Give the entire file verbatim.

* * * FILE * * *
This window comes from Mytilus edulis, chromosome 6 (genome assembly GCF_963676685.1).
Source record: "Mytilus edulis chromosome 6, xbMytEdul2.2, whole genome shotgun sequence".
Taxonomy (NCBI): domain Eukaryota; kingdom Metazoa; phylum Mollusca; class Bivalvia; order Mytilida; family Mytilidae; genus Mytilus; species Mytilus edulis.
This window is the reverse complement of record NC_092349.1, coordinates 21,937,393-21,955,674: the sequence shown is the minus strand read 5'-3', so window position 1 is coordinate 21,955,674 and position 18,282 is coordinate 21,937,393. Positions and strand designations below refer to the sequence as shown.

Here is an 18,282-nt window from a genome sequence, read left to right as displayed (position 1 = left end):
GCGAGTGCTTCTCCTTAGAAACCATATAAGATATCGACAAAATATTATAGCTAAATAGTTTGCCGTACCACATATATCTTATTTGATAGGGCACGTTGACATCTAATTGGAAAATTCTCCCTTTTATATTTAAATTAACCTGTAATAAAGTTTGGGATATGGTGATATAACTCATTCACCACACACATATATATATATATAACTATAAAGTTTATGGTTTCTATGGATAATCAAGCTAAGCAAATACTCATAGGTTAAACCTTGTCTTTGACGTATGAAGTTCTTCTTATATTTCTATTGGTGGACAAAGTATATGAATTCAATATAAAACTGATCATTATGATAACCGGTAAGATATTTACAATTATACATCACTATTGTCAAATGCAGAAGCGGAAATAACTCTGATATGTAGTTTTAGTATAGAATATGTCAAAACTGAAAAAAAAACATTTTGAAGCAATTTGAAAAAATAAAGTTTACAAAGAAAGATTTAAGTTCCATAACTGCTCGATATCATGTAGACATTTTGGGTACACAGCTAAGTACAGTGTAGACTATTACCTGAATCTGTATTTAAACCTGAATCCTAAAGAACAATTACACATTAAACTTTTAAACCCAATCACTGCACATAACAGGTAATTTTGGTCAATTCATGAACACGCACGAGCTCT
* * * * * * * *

This window comes from Mytilus edulis, chromosome 6 (genome assembly GCF_963676685.1).
Source record: "Mytilus edulis chromosome 6, xbMytEdul2.2, whole genome shotgun sequence".
Taxonomy (NCBI): domain Eukaryota; kingdom Metazoa; phylum Mollusca; class Bivalvia; order Mytilida; family Mytilidae; genus Mytilus; species Mytilus edulis.
This window is the reverse complement of record NC_092349.1, coordinates 21,937,393-21,955,674: the sequence shown is the minus strand read 5'-3', so window position 1 is coordinate 21,955,674 and position 18,282 is coordinate 21,937,393. Positions and strand designations below refer to the sequence as shown.

Here is an 18,282-nt window from a genome sequence, read left to right as displayed (position 1 = left end):
GCGAGTGCTTCTCCTTAGAAACCATATAAGATATCGACAAAATATTATAGCTAAATAGTTTGCCGTACCACATATATCTTATTTGATAGGGCACGTTGACATCTAATTGGAAAATTCTCCCTTTTATATTTAAATTAACCTGTAATAAAGTTTGGGATATGGTGATATAACTCATTCACCACACACATATATATATATATAACTATAAAGTTTATGGTTTCTATGGATAATCAAGCTAAGCAAATACTCATAGGTTAAACCTTGTCTTTGACGTATGAAGTTCTTCTTATATTTCTATTGGTGGACAAAGTATATGAATTCAATATAAAACTGATCATTATGATAACCGGTAAGATATTTACAATTATACATCACTATTGTCAAATGCAGAAGCGGAAATAACTCTGATATGTAGTTTTAGTATAGAATATGTCAAAACTGAAAAAAAAACATTTTGAAGCAATTTGAAAAAATAAAGTTTACAAAGAAAGATTTAAGTTCCATAACTGCTCGATATCATGTAGACATTTTGGGTACACAGCTAAGTACAGTGTAGACTATTACCTGAATCTGTATTTAAACCTGAATCCTAAAGAACAATTACACATTAAACTTTTAAACCCAATCACTGCACATAACAGGTAATTTTGGTCAATTCATGAACACGCACGAGCTCT